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The Granite Run-Down Mall 

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The Granite Run Mall is now in a state of gloom.

What once was a vibrant shopping area in a quaint Philadelphia suburb, is now a desolate landscape.

Storefronts that were staples at the Granite Run Mall, are now nothing but empty rooms.  Looking at all of the boarded up storefronts reminds you of what the Granite Run Mall once was:  a consumer’s paradise.  The Granite Run Mall was two floors of shops, department stores, restaurants, etc.  If you were looking to buy something, anything, you could find it at the Granite Run Mall.  What has happened?

The plans for the future of the mall have been kept very quiet.  In the fall of 2013, Middletown Township revealed sketches at its council meeting of the possible path the mall will follow.  In these sketches, the three major department stores, J.C. Penny, Boscovs and Sears, will remain standing.  Everything else, however, will be demolished.

Rumors are the just that, rumors.

“We would like to stay open through the holidays.” JP, an employee at Master Cuts said.  “I heard they are planning on having a lot of outdoor shopping and will build multiple luxury living apartments for citizens that are 55 years of age and older.”

It does appear as if the Granite Run Mall is heading in a different direction.

The existing businesses in the mall are the ones that are affected the most by lack of foot traffic.  When opening a business inside a building like the Granite Run Mall, one would expect the high price of rent to be counteracted by consumer awareness of your business.  That is no longer the case.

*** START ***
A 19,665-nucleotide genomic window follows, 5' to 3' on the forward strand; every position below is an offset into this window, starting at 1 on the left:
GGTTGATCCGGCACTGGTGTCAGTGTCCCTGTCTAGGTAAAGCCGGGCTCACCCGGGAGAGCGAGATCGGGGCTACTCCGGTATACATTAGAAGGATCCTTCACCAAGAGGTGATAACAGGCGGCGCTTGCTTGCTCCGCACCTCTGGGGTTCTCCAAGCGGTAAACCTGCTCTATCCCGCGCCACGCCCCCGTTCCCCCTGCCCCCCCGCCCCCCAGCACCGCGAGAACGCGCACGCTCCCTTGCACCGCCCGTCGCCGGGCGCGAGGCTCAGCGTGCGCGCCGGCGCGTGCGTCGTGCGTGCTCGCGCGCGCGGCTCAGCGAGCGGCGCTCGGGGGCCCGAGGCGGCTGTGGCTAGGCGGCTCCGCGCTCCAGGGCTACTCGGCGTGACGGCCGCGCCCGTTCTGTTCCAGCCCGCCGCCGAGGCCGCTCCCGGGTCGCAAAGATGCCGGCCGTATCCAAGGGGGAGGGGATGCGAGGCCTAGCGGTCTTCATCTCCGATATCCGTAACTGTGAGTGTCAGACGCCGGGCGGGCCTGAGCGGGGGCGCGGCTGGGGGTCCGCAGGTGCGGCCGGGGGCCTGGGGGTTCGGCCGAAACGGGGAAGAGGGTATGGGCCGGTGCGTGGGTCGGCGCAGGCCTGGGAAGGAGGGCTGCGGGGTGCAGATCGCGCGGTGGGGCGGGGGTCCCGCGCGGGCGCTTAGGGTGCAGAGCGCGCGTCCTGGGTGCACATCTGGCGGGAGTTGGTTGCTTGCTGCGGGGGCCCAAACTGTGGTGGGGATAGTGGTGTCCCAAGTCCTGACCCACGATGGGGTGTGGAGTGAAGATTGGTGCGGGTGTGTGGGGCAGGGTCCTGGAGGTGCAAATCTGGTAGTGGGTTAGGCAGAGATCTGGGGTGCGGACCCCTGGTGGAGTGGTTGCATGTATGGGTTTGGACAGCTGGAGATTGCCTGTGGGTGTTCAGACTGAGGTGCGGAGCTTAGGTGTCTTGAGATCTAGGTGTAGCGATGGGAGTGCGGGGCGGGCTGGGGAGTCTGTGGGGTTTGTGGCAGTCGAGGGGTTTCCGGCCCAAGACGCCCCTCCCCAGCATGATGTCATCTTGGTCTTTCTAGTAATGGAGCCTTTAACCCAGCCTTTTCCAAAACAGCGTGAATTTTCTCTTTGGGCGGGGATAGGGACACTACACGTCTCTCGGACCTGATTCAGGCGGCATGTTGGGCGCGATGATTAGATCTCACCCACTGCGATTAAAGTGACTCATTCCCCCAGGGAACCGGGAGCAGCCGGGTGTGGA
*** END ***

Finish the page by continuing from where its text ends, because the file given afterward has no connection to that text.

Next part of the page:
“We have to be the draw for our customers,” Jim Vankoski, manager of The Mickey Vernon Sports History Museum, said.  “We can no longer rely on the mall bringing us the business.”

The museum opened in March of 2013 as a non-profit museum with a focus of famous Delaware County athletes.  Since it is a non-profit, they measure the success of their museum by visitors on a monthly basis.  In the year and a half that they have been open, they have seen the number of visitors drop by close to 50-percent.  In June of 2013, the museum counted 404 people through its door.  In June of 2014, that number dropped to 232.

“Traffic is down because as stores shut their doors, there is less reason to visit the mall,” Vanksoki said.  “I do believe that business will pick up during the holidays, but it’s not a guarantee.”

To keep the museum afloat, Vankoski must take matters into his own hands and plan different events such as athlete visits and sports appraisals.  Next month, Vankoski will be holding the “Athletes of Authors” exhibit in order to draw people to the museum.  The exhibit will be open by mid-October and be held inside the Mickey Vernon Sports History Museum.

Until plans are finalized, no one knows exactly what is going to happen with the Granite Run Mall.  One thing is for sure: things will be looking a little bit different then what residents are accustomed to.

Lion’s Eye Staff Writer

James Berridge, jrb1055@psu.edu

 

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